REDDING — People say it’s just stuff. But right now, it doesn’t feel that way, Laura and Wayne Rathe said.
What about the molds of the kids’ handprints, the ones their two children pressed their tiny hands into three decades ago?
What about the 110-year-old painting Wayne’s grandmother made or the pictures and plaques from Wayne’s career as a K9 officer with the Petaluma Police Department? The house they meticulously renovated over the past 18 years in the Muletown area of Redding is gone, and so are all the cherished mementos that filled it.
The ravenous Carr Fire tore through their rural neighborhood Friday night. By Saturday morning, a neighbor who stayed behind broke the news. All that was left was their Jeep and a little-used hammock.
“It’s not just stuff, it’s your whole life,” Laura, 63, said Saturday through tears. “I thought it was just stuff. But, it’s not. It’s really not.”
As the fire moved their direction, the Rathes focused on finding people who could take their animals — a horse, dogs, goats, cats and a guinea hen.
But they couldn’t catch their donkey, Kyle, so they had to leave him with food and buckets of water.
“We thought we were coming back,” Laura said.
At a community meeting Saturday afternoon at Alta Mesa Elementary School in Redding, Laura was the first to raise her hand to ask if there was anything that could be done to check on animals such as Kyle. Emergency officials told her their priority was saving lives and that many areas remain too dangerous to return to right now.
There is no timeline for allowing residents back in, particularly in hard-hit areas where the fire continues to threaten to boomerang and downed power lines make it dangerous to navigate.
“They have so much going on they can’t deal with one donkey. I get that,” she said after the meeting. But still, even saying Kyle’s name choked her up. He’s ornery, but a “good boy,” she said.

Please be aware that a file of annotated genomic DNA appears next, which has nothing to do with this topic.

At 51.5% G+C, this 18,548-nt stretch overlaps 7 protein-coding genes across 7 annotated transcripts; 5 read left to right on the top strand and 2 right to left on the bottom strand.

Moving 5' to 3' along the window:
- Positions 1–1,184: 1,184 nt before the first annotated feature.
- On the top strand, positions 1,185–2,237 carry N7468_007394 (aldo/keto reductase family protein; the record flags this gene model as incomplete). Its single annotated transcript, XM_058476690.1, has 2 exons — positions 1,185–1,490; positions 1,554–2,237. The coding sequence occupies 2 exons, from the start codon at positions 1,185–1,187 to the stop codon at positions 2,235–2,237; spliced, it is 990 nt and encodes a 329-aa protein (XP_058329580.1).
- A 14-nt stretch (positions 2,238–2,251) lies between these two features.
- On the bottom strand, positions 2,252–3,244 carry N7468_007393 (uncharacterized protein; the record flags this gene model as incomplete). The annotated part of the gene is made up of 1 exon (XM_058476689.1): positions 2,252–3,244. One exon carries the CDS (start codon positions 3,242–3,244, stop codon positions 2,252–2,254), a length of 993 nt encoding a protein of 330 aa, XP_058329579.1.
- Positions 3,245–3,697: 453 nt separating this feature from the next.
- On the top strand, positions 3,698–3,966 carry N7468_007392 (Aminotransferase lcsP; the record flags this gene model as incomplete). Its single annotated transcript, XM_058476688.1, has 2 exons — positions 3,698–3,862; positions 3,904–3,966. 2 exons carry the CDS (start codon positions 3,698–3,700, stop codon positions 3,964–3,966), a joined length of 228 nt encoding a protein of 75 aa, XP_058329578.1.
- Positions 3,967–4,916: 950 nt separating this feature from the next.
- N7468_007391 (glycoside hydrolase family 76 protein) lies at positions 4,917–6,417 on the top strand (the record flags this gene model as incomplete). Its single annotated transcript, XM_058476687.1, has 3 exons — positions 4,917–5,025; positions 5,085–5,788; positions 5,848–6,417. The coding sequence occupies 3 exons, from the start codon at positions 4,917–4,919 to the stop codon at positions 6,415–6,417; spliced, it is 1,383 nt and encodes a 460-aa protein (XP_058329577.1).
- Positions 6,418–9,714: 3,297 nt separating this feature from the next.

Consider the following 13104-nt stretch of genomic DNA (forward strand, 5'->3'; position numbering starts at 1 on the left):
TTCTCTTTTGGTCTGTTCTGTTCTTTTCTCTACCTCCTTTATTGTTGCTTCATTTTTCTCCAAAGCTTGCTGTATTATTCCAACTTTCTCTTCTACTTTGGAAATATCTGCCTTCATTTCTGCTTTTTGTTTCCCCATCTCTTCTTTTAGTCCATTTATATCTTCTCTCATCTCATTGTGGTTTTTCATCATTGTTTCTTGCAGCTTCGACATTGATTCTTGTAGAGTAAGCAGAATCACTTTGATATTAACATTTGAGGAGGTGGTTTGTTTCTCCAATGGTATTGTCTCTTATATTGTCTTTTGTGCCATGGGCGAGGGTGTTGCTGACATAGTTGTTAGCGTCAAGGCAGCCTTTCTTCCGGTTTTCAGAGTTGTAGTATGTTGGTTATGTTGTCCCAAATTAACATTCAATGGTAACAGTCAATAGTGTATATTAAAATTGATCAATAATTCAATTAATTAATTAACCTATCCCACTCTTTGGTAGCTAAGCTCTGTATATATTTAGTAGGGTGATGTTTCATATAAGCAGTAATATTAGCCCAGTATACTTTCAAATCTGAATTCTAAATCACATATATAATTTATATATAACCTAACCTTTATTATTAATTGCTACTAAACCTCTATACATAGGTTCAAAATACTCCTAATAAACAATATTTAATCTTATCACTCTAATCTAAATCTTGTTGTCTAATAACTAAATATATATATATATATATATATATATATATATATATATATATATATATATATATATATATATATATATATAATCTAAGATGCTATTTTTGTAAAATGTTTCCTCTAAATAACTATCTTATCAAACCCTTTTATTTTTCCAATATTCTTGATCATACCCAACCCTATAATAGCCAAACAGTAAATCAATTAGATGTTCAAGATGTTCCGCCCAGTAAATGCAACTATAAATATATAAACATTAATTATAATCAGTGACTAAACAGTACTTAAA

The Rathes desperately want to ask someone to put hydrogen peroxide in their large koi pond to lower the pH for their five fish. That would give them a fighting chance for another couple days. They know this too is a low priority given the wrath of the Carr Fire. But those fish have names and personalities, they said.
Wayne shakes his head thinking of the 6-foot-deep koi pond, where after puttering around his property all day, he relaxed with a cocktail and fed the fish.
“I had my dream house,” Laura said. “It was our retirement home. It is where we planned to live the rest of our lives.”
Laura, who retired a month ago from a nonprofit that rescues dogs from high-kill shelters, said the thought of rebuilding is daunting. They are camping in their trailer while the evacuation orders remain in effect.
“We lost photographs, documents, a whole lifetime of careers,” Wayne, 71, said before stopping abruptly.
Laura knew what had crossed his mind, and they shared a knowing look. He was thinking of the gift Laura had made him when he retired, a shadow box with his police badge and that of his K9 dog.
“It’s gone, and these are things you can’t get back,” Laura said.
But there are things she can get back. By Saturday, Laura had learned that Kyle the donkey was found safe and that the koi fish are doing well, thanks to the nonprofit Haven Humane and emergency workers.
“Losing the home is no longer unbearable,” she said.
She also smiled at one thing that can be re-created. Her children, now 41 and 36, offered to recast their handprints.
“Those will go on our new wall,” she said.
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